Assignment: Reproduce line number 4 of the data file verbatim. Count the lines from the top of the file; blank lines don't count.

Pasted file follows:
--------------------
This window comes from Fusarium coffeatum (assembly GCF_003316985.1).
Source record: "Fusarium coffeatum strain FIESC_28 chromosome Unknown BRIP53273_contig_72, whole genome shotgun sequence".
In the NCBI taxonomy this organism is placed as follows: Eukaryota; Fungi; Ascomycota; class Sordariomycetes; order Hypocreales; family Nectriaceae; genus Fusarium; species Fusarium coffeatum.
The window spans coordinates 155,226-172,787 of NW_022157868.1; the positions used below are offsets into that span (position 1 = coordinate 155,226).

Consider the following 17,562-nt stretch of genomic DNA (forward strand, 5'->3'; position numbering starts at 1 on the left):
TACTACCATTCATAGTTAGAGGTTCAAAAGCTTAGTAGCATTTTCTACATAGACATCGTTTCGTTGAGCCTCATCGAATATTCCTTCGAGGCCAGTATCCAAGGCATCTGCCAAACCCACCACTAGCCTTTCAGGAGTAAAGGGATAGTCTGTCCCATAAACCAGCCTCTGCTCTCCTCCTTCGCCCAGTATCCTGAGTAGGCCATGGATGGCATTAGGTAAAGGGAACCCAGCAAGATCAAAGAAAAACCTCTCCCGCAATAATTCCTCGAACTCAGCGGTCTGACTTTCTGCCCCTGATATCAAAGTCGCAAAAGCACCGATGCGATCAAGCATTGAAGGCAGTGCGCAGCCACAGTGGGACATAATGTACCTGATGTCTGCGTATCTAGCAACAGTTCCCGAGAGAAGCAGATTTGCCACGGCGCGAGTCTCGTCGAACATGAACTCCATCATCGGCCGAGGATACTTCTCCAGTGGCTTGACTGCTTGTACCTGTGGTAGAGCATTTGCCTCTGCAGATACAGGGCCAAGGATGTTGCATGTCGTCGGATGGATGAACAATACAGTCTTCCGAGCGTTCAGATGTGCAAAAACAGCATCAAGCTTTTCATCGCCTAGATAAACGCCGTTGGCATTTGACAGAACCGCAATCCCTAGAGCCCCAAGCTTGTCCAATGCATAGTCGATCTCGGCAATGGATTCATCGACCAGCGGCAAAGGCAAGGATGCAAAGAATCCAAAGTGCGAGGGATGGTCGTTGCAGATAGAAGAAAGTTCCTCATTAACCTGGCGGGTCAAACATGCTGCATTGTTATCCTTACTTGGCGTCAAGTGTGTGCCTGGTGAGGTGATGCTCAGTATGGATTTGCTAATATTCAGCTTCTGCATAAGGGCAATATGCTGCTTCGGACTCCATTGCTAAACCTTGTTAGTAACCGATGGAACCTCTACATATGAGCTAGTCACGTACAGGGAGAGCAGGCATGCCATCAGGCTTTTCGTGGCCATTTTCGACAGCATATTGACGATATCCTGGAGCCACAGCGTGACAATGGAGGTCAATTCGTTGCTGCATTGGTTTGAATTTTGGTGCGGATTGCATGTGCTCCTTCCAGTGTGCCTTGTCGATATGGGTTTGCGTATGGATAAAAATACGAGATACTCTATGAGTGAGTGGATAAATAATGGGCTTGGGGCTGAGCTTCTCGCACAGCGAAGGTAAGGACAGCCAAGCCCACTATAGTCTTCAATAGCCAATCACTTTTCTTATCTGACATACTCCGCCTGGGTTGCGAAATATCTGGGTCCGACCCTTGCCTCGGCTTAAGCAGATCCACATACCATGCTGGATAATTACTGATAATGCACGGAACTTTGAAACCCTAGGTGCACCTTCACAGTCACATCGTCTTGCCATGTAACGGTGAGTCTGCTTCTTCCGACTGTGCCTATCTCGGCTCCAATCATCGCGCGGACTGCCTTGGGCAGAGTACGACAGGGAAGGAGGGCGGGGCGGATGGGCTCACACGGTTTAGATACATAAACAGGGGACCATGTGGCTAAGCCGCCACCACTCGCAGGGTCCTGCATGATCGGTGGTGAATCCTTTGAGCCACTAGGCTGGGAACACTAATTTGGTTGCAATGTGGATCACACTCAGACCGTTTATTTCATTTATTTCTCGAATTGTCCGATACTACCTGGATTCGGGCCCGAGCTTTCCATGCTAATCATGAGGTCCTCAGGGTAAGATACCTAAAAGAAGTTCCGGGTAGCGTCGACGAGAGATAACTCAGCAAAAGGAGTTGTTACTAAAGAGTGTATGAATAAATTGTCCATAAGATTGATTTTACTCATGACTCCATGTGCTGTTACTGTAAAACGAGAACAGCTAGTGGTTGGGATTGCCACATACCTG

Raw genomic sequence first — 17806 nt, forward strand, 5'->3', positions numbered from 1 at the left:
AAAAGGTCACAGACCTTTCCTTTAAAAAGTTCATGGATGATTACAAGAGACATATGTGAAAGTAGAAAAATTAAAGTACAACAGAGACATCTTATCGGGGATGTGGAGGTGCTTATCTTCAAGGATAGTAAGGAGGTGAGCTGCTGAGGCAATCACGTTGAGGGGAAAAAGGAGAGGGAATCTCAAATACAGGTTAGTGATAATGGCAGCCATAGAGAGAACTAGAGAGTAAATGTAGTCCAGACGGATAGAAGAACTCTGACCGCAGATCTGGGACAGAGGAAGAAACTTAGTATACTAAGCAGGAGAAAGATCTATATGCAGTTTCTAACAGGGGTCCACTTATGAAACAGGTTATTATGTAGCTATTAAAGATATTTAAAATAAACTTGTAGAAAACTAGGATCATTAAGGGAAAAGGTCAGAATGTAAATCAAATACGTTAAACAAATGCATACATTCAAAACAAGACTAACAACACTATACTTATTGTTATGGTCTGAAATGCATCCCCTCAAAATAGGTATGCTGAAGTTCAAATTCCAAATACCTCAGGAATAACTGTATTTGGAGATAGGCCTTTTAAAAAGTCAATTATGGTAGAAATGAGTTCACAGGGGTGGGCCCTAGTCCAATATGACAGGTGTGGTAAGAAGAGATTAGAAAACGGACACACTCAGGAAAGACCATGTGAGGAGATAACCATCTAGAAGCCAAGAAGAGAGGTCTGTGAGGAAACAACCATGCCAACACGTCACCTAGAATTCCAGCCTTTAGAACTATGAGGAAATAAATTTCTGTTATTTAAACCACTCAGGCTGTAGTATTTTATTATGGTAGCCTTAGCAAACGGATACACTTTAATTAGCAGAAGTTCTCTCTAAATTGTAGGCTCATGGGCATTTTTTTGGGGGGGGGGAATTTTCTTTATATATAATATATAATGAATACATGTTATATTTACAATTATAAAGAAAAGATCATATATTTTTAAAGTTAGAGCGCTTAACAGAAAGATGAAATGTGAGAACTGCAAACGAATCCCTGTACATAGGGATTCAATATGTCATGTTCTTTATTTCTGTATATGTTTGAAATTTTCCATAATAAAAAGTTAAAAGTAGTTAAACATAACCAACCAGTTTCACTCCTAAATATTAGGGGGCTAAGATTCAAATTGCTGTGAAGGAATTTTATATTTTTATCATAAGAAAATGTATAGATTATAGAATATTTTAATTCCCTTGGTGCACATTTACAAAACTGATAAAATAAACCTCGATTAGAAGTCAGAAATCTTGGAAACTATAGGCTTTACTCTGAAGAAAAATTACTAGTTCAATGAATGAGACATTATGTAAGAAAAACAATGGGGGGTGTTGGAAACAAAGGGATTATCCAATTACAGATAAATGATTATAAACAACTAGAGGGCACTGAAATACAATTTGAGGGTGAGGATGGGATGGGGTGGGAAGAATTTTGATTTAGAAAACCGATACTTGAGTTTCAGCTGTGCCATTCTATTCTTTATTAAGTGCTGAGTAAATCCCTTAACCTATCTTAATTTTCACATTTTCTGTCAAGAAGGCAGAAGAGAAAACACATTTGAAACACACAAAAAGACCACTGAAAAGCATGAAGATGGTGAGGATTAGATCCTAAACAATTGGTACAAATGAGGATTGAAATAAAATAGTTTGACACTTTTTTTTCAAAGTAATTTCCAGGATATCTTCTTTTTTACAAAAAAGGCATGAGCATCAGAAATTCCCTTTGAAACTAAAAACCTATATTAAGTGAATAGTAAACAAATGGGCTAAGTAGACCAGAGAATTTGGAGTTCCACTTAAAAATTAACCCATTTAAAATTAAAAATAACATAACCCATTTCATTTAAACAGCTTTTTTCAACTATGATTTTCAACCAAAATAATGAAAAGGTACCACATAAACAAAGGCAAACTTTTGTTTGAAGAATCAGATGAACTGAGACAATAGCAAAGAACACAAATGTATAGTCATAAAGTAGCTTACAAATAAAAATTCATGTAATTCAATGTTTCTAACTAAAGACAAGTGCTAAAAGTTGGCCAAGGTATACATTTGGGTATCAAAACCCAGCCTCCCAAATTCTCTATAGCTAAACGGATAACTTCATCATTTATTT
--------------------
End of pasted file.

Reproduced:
The window spans coordinates 155,226-172,787 of NW_022157868.1; the positions used below are offsets into that span (position 1 = coordinate 155,226).